BMCA looks to the future
This is the last in a four-part series documenting the evolution of the Black Mountain Center for the Arts in celebration of its 20th anniversary.
After a monthslong national search by the board of directors, local arts administrator and educator Lori Cozzi was chosen to lead the nonprofit Black Mountain Center for the Arts into the future. When Cozzi stepped in as executive director of BMCA in July 2019, the organization was a thriving local enterprise occupying the old city hall at 225 W. State St. for almost 20 years.
There were more than 30 classes a week serving hundreds of students, a community theater, regular concerts and gallery shows open to the public daily. A new mural for the west side of the building was in the works and the 13th annual Art in Bloom fundraiser had just taken place. It was business as usual at BMCA: fulfilling the mission to bring art to the people and people to the arts.
Hitting the ground running, Cozzi brought a renewed energy and fresh eyes to the arts center. Her goals were dynamic but realistic; her calm professionalism reassuring to board and staff.
In an effort to complete the groundwork set by Gale Jackson and the mural committee, Cozzi worked to complete fundraising at a gathering hosted by Libba and Tom Tracy where she was able to meet many of the arts center supporters. By November the dramatic, colorful mural, designed and installed by Brushcan Murals, was completed.
Like all nonprofits, money is an issue and fund raising is critical. Staying solvent and meeting fiscal obligations is key to offering programs and events. After 16 years the Auction for the Arts fundraiser was transformed into the Funkraiser, with more than 120 guests dancing the night away in early March. Then the pandemic caused a prolonged closure. No theater, no concerts, no classes, no clay studio, no gallery, no Art in Bloom gala or garden tour, no visitors, no income.
Less than a year into her tenure, Cozzi was faced with an unprecedented situation. “I did what I could to secure emergency grants and government funding,” says Cozzi. “I filled out every form and application I could get my hands on, and I appealed to our constituency for emergency support. We followed the governor’s mandate and CDC guidelines once the initial restrictions were eased, and we have kept safety our top priority.”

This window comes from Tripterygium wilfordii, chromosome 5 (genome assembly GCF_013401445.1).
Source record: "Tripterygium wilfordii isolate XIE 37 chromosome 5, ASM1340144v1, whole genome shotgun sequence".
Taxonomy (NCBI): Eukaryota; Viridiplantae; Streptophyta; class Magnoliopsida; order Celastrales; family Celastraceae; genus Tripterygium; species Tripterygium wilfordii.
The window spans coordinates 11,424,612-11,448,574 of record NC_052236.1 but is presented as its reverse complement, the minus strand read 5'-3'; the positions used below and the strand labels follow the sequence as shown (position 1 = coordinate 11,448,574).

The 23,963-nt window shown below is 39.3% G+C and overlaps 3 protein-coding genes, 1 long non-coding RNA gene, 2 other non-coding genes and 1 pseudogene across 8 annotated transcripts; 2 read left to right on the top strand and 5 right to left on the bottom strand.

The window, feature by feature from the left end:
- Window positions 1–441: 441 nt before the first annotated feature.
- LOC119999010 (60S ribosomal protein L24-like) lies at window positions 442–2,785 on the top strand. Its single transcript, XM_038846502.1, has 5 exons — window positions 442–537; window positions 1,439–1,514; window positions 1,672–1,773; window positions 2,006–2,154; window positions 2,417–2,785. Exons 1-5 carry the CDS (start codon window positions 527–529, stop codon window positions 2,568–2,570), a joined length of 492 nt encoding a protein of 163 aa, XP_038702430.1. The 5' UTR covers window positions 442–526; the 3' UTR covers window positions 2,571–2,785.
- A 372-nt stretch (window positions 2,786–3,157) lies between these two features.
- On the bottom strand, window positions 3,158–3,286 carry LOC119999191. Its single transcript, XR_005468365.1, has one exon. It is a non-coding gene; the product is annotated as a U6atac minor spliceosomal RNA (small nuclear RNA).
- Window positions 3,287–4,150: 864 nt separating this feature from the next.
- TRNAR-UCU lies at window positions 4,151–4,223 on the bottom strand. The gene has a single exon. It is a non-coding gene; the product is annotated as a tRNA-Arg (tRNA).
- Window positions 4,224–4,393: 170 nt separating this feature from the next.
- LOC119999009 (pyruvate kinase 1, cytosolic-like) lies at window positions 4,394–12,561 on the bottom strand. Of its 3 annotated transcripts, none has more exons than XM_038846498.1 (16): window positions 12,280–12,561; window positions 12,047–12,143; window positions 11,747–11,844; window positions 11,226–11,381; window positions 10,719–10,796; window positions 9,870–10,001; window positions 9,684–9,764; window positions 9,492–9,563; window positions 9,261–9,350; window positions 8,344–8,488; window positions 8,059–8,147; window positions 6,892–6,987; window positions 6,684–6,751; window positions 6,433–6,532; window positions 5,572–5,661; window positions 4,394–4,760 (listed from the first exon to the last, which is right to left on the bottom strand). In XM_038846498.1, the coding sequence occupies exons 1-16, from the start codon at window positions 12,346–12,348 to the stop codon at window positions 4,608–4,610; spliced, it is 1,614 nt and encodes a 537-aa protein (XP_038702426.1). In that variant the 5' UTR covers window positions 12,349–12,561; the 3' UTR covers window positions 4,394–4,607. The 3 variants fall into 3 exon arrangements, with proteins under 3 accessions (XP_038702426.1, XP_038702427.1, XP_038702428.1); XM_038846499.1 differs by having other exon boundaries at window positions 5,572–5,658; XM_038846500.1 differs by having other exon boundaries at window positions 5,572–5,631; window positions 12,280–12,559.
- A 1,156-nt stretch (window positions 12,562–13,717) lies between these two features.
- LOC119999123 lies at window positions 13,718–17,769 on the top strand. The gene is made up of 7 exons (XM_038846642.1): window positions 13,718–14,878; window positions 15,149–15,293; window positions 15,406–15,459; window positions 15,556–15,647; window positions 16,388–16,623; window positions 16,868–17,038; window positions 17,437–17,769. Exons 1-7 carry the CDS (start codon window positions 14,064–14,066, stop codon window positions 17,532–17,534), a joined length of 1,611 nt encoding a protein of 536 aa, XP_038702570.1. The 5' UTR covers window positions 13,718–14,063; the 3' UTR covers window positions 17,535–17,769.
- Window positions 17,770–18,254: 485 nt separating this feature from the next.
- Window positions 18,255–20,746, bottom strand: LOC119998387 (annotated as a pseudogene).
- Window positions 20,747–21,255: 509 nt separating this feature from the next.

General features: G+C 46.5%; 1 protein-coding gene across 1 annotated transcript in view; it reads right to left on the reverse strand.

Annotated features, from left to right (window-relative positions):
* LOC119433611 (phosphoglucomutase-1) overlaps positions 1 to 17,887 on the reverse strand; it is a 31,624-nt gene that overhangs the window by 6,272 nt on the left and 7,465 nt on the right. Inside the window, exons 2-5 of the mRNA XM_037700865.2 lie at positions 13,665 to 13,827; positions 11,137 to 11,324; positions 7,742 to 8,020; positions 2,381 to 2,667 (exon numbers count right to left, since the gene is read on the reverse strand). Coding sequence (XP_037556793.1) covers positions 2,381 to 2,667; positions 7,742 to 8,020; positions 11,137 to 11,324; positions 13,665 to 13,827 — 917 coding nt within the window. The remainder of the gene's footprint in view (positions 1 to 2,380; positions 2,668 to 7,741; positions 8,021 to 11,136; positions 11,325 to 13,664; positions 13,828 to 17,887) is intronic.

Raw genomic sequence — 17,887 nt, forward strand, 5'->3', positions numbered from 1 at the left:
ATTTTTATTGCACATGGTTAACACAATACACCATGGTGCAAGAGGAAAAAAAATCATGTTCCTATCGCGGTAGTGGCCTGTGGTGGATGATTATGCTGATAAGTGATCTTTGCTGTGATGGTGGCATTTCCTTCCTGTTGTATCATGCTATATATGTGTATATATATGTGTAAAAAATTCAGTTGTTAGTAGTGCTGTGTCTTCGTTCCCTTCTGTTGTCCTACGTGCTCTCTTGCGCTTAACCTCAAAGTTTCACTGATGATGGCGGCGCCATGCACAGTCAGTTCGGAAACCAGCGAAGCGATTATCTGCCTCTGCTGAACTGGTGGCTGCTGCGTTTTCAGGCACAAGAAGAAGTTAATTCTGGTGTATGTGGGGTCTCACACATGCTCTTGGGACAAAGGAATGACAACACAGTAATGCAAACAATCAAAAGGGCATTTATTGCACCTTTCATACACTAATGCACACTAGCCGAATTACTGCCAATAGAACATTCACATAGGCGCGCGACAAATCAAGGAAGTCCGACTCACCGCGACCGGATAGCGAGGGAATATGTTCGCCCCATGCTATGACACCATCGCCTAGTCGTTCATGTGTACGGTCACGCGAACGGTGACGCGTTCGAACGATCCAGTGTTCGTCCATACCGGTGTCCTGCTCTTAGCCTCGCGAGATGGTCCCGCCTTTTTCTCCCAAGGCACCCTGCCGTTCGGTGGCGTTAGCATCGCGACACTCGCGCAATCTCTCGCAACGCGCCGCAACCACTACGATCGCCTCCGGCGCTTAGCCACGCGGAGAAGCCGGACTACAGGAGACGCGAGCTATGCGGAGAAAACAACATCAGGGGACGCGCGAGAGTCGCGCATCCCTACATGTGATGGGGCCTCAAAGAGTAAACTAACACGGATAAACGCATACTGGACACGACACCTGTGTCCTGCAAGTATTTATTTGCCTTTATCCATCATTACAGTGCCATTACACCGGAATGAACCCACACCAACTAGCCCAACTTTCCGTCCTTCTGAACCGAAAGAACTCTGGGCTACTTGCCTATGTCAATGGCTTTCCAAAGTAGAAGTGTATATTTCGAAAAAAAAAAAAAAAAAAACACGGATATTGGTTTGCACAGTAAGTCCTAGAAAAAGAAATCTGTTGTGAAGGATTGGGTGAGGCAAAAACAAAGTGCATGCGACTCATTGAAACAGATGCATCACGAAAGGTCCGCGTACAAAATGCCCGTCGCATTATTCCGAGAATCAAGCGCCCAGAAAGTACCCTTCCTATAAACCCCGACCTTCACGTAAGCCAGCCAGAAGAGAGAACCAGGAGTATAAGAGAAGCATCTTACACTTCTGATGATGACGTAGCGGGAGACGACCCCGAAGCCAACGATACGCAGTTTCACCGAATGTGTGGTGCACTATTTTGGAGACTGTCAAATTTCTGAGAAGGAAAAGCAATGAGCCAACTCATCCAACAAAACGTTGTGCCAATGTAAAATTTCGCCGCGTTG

With the building empty and her fresh eyes, she and Program Coordinator Marylee Rorick were able to enhance the main level gift shop with better display space and work from more local artists. Rorick put exhibits in the Upper Gallery and the gift shop online. With dozens of instructors depending on BMCA for their income, staff worked to provide a clean, safely distanced space for a reduced number of students. They deep-cleaned and repainted classrooms. With a grant from the Beautification committee new planters were created for the entrance and new signage ordered.
“Looking ahead,” says Cozzi, “I hope to see more visual arts classes and workshops, more community events, more concerts, more diversity in our classes, on our board and at events, scholarships for underserved students, and increased membership. We look forward to the day when the building is once again filled with the sounds of our creative community expressing themselves.” Visibility and outreach will help to fuel all of those plans.
Board member and CPA Philip Arnold echoes Cozzi’s goals: “Even though many residents come and go every day through the doors of BMCA, there are still locals who do not know we exist. So our challenge continues to be to let folks know we are here, and that we have fun stuff for every age from 3 to 103. If you like to laugh … or be inspired … or be creative, this is the place."
Providing access to the arts is critical to a healthy, diverse community. BMCA and all it provides is a draw for locals and tourists, for those moving here, for young families and retirees.
Board member and VP of Explore Asheville Glenn Cox says: “COVID and its issues aside, the challenges we continue to face at BMCA are of a financial nature. The world is a hard place right now. Why should you support the arts? The arts and culture of a community serve as the catalysts for a healthy, self-aware and accepting community. Supporting the work of the center supports your family, your friends and your neighbors, not just the artists and teachers we give space to.”
Cozzi’s goal is to expand the “bringing arts to the people” element of BMCA’s mission statement by creating more outreach and off-site arts programs along with increased partnerships with area schools, businesses and the museum next door.
Supporting Cozzi are long-time Clay Studio manager Charles Freeland, Event Coordinator Jessica Klarp and Program Coordinator Marylee Rorick, who has brought her social media and web design skills to the position at a critical time when a virtual presence is the key - and sometimes only - way to reach the community. Rorick and Klarp took the 14th annual Art in Bloom online with a virtual garden tour, gallery tour and video presentation. Together the team at BMCA is committed to weathering the COVID storm. They are transforming the arts center to meet the challenges of a reimagined future and are eager to welcome once again all the people who make this important community resource as vibrant as its founders had envisioned.
“For 20 years BMCA has brought so much joy to this valley,” says Arnold. “My hope is that the center will continue to evolve, finding still new ways to make our lives richer.”
The Black Mountain Center for the Arts is located at 225 W. State St. and open to the public from 10 a.m. to 5 p.m. Monday through Friday. To become a member or to learn more about the organization, visit blackmountainarts.org or call 828-669-0930.